“A pizza who eats calzones? That is sick!” says Michelangelo in this episode. It dawned on me that this far into the challenge, I was more cake than man. My celebration of Ninja Turtles had unexpectedly changed into some warped sugary cannibalistic ritual. Sick! Something had to be done. I’d already had some assistance from Assistance. Now, in this most confusing of emergencies, I would be turning to an even more powerful ally; Further Assistance.
With my ‘coffee/cake/human being’ ratio pulled back to somewhere close to normal, I ate another slice of cake. I don’t know if I enjoyed it, but I ate it. Isn’t that enough?
5. The Wrath of Tiger Claw
Tiger Claw (think of him as TMNT’s Boba Fett) returns after a brush with death in the mid-season finale. With the Shredder’s blessing he sets off on a mission of revenge against the Turtles. Shredder’s daughter Karai, sent to assist Tiger Claw, isn’t sure who she should be aligned with and who she should be helping. The Turtles must go all out to defend their lair from the brutal Tiger Claw.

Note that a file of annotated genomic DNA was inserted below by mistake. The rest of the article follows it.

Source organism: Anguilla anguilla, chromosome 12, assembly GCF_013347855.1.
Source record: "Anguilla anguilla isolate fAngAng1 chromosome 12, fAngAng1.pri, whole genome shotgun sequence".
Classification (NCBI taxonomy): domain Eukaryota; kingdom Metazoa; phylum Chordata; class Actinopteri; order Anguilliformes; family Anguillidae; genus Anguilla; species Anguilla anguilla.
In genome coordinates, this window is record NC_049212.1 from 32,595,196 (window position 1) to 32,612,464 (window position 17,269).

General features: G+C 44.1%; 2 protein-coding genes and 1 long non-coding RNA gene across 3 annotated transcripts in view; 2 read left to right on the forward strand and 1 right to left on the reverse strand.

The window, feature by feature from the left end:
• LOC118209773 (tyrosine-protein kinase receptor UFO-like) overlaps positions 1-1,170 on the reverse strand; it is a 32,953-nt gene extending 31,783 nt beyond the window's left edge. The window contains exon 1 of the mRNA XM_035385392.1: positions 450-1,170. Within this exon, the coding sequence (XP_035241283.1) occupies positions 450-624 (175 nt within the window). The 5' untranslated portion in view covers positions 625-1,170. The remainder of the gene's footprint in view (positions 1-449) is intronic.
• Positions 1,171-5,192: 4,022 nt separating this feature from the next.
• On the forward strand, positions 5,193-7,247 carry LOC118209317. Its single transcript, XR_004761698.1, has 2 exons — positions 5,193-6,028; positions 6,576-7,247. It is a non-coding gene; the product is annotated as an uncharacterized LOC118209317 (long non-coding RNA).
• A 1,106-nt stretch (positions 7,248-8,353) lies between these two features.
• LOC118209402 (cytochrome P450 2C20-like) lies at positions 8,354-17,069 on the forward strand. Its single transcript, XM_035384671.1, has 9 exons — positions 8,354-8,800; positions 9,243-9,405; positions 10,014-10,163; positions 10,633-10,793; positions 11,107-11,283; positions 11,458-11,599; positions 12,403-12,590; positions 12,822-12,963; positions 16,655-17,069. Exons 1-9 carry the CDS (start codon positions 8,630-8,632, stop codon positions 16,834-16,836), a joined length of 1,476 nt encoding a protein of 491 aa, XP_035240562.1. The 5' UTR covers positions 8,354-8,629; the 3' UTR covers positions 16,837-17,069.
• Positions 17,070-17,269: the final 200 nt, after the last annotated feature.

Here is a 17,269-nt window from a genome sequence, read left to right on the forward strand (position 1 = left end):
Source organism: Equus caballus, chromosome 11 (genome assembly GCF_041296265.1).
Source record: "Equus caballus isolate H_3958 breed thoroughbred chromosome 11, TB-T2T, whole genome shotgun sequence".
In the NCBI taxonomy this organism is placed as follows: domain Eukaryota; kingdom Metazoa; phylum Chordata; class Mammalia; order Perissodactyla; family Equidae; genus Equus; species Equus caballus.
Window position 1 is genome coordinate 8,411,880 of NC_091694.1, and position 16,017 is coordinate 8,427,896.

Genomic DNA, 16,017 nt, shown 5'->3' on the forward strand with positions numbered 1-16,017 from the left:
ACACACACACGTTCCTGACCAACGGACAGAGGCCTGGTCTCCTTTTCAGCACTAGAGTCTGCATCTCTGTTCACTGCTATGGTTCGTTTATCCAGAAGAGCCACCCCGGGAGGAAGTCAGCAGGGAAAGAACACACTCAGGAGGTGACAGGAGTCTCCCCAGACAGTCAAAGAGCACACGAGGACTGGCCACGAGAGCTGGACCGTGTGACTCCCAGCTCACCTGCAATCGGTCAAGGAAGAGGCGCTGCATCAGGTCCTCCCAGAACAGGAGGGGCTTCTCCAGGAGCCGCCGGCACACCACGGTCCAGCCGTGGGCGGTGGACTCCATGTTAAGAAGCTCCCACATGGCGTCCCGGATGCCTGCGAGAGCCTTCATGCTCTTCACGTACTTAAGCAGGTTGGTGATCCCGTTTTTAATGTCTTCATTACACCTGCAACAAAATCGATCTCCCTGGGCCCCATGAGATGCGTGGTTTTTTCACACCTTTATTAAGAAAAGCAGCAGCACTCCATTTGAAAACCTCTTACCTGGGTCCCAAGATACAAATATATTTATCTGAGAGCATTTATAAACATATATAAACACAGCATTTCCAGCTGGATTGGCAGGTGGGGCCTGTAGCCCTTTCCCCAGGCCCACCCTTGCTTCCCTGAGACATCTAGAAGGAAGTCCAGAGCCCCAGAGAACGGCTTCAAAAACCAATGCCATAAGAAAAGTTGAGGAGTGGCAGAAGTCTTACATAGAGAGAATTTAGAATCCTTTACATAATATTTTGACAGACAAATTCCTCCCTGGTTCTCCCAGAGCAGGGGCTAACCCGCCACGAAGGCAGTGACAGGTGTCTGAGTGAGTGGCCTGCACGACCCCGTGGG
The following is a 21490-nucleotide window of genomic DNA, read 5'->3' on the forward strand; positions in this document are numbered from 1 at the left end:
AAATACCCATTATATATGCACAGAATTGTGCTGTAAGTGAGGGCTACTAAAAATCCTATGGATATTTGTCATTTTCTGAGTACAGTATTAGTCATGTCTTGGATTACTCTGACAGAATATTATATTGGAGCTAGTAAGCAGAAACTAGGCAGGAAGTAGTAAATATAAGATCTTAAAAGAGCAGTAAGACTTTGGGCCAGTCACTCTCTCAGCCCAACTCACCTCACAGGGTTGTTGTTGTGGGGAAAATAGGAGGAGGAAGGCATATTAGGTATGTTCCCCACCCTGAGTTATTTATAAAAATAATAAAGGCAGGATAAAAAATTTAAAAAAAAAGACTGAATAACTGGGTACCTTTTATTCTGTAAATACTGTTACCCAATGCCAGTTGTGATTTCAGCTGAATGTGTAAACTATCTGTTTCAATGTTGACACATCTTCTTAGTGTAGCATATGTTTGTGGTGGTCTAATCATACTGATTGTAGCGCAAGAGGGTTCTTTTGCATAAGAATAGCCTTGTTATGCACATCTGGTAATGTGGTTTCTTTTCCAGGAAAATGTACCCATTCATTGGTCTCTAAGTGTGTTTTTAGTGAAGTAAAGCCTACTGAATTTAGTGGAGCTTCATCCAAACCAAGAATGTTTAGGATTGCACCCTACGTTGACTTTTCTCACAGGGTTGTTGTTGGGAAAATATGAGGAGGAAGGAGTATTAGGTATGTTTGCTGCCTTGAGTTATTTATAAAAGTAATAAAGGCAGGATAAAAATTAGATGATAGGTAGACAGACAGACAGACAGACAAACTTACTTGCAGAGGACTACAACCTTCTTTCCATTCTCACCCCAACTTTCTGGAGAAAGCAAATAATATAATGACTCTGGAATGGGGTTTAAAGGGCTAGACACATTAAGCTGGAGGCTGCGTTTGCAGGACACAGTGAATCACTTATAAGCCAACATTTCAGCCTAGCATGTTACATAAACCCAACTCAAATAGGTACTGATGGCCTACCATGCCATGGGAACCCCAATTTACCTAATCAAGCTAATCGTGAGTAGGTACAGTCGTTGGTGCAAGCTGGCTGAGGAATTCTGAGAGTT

Nickelodeon’s Ninja Turtles has episodes that stand alone and it has episodes that work towards a more serialized season long plot. The Wrath of Tiger Claw is an example of the latter. There are three things I want to talk about in regard to this episode.
The first is how it digs into the family dynamics between the characters. Specifically, the relationships Karai has with the show’s two father figures (Splinter and Shredder, who represent opposite poles of good and evil), and how those relationships are strained by truths, lies and identities. Karai is a great character, a sort of goodie that doesn’t quite understand that she’s working for the bad guys. Trust, betrayal and the concept of honour all push against her bond with her father in this episode and add some depth to their relationship. Teaming her up with Tiger Claw is great because it creates a strong contrast, with him determined and loyal, and her conflicted and unsure of who to trust.